Review

The Horace Silver Quintet

Total Response

Blue Note • 2013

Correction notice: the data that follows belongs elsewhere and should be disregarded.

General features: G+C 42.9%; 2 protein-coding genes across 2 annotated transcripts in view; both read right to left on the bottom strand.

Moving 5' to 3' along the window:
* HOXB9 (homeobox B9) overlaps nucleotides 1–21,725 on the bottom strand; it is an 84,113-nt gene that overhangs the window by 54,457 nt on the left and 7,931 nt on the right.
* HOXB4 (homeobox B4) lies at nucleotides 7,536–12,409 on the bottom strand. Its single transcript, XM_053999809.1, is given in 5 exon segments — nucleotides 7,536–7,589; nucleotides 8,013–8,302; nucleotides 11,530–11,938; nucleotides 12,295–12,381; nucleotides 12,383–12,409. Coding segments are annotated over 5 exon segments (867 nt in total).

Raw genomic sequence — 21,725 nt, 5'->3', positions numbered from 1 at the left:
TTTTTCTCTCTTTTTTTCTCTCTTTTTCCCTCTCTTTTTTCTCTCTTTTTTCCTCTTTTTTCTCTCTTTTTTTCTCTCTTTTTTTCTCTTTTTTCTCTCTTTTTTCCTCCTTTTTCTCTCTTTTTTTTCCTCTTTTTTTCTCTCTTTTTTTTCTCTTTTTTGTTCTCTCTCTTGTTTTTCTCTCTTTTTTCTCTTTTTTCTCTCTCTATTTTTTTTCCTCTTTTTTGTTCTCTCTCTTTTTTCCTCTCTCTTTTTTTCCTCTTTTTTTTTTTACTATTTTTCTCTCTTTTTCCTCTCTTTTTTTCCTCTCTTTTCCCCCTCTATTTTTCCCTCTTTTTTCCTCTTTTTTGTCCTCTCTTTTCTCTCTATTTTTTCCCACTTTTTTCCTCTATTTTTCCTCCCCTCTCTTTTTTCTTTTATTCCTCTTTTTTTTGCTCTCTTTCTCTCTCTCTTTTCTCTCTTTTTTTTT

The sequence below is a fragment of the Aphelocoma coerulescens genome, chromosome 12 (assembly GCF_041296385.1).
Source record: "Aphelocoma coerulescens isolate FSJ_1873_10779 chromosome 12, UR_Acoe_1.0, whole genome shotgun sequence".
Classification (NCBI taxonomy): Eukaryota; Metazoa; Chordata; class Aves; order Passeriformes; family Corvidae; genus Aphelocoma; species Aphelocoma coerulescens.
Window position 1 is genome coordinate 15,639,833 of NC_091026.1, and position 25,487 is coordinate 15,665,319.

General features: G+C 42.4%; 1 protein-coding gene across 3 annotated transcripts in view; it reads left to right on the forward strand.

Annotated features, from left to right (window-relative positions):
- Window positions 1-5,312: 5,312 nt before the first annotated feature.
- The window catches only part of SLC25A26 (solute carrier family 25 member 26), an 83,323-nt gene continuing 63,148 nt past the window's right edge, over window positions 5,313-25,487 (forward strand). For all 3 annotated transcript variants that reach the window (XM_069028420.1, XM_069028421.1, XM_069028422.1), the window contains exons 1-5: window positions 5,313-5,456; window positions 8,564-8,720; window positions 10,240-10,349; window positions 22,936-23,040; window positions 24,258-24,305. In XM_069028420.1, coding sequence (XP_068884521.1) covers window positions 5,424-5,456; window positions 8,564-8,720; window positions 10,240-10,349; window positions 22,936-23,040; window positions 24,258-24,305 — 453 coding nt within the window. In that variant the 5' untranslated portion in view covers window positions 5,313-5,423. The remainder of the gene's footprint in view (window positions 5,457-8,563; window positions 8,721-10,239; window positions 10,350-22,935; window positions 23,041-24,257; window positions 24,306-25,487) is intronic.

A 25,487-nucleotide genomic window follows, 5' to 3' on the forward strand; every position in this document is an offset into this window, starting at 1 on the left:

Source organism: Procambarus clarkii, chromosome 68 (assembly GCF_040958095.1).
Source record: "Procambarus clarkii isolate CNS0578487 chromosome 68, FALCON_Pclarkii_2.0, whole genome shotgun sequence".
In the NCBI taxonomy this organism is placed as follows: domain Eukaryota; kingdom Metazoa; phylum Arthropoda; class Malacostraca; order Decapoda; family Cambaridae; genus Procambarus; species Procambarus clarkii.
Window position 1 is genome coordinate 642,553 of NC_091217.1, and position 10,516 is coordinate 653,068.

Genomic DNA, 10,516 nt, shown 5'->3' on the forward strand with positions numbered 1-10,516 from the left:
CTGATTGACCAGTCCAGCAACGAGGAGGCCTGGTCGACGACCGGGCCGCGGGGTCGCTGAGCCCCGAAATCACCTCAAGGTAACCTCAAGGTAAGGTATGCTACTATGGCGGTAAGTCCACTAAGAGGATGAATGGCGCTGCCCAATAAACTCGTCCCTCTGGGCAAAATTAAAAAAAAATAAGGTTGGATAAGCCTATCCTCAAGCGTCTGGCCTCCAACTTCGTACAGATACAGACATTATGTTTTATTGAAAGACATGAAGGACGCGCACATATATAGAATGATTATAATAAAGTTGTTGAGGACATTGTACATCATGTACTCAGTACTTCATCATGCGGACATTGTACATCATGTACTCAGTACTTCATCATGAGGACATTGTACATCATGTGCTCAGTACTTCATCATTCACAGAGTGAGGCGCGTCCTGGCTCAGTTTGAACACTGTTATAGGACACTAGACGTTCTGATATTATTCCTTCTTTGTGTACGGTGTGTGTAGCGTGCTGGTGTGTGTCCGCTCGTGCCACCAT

»Total Response« from 1971 is one of the most misunderstood jazz records in music history – and perhaps it is this perspective that does justice to the record by Horace Silver and his quintet. The first clue can be found on the record, where it officially reads »Quintet« as usual, but next to it it says »Sextet with Vocal«. Horace Silver had already released 17 records by 1971 and had only begun to make room for singers, i.e. lyrics, with »That Heelin’ Feelin’« (1970) the year before. The two records were later re-released together with »All« (1972) under the title »The United States of Mind« in 2004. They comprise something like the melting pot of the 1960s. As confusing and headstrong as they seem in their ride from funk, to fusion, to soul-jazz to Afrobeat, in them speaks the search for what should follow from the supposed innovations and achievements of the 1960s. And so, somewhere between spiritual unity in the sense of Indian philosophy and meditation (Total Response) and social responsibility, the lyrics are most of all part of Horace Silver’s personal confrontation and suddenly make his jazz more political and urgent. For many critics, the record stands for the decline of Blue Note, but the hard bop veteran Horace Silver actually answers appropriately, both stylistically and in terms of content: By unsettling and disappointing the conservative jazz listener in order to free himself for new rhythms and the use of language, for density of content. Horace Silver takes control with »United States of Mind« and »Total Response« forms the spiritual centrepiece. It’s worth listening to this record again and ignoring its great legacy and the Blue Note name in the process for 40 bewildering, enlightening minutes.